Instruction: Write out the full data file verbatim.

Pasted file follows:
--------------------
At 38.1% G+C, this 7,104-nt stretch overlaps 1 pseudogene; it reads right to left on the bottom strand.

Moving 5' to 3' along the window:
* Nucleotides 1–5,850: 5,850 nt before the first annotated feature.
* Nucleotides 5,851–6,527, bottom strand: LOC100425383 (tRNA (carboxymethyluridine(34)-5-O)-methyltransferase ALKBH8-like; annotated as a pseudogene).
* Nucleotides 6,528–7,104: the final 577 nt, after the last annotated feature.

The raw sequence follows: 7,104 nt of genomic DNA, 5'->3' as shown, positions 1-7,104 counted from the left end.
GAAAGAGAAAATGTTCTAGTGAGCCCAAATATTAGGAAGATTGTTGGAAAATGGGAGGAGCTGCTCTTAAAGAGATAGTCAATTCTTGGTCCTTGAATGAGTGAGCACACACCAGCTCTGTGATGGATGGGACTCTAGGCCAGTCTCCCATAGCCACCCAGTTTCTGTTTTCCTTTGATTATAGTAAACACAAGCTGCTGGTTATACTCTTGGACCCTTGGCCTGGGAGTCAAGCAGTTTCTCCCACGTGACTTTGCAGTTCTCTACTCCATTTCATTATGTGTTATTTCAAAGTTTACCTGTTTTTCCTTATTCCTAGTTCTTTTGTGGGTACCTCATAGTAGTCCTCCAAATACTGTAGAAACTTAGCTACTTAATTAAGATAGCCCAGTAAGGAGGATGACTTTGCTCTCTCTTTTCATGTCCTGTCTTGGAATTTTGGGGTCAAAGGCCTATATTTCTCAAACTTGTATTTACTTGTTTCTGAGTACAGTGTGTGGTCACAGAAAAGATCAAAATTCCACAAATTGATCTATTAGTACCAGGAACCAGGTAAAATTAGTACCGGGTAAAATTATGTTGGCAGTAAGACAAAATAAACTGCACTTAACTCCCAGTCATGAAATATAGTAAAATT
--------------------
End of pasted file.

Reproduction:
At 38.1% G+C, this 7,104-nt stretch overlaps 1 pseudogene; it reads right to left on the bottom strand.

Moving 5' to 3' along the window:
* Nucleotides 1–5,850: 5,850 nt before the first annotated feature.
* Nucleotides 5,851–6,527, bottom strand: LOC100425383 (tRNA (carboxymethyluridine(34)-5-O)-methyltransferase ALKBH8-like; annotated as a pseudogene).
* Nucleotides 6,528–7,104: the final 577 nt, after the last annotated feature.

The raw sequence follows: 7,104 nt of genomic DNA, 5'->3' as shown, positions 1-7,104 counted from the left end.
GAAAGAGAAAATGTTCTAGTGAGCCCAAATATTAGGAAGATTGTTGGAAAATGGGAGGAGCTGCTCTTAAAGAGATAGTCAATTCTTGGTCCTTGAATGAGTGAGCACACACCAGCTCTGTGATGGATGGGACTCTAGGCCAGTCTCCCATAGCCACCCAGTTTCTGTTTTCCTTTGATTATAGTAAACACAAGCTGCTGGTTATACTCTTGGACCCTTGGCCTGGGAGTCAAGCAGTTTCTCCCACGTGACTTTGCAGTTCTCTACTCCATTTCATTATGTGTTATTTCAAAGTTTACCTGTTTTTCCTTATTCCTAGTTCTTTTGTGGGTACCTCATAGTAGTCCTCCAAATACTGTAGAAACTTAGCTACTTAATTAAGATAGCCCAGTAAGGAGGATGACTTTGCTCTCTCTTTTCATGTCCTGTCTTGGAATTTTGGGGTCAAAGGCCTATATTTCTCAAACTTGTATTTACTTGTTTCTGAGTACAGTGTGTGGTCACAGAAAAGATCAAAATTCCACAAATTGATCTATTAGTACCAGGAACCAGGTAAAATTAGTACCGGGTAAAATTATGTTGGCAGTAAGACAAAATAAACTGCACTTAACTCCCAGTCATGAAATATAGTAAAATT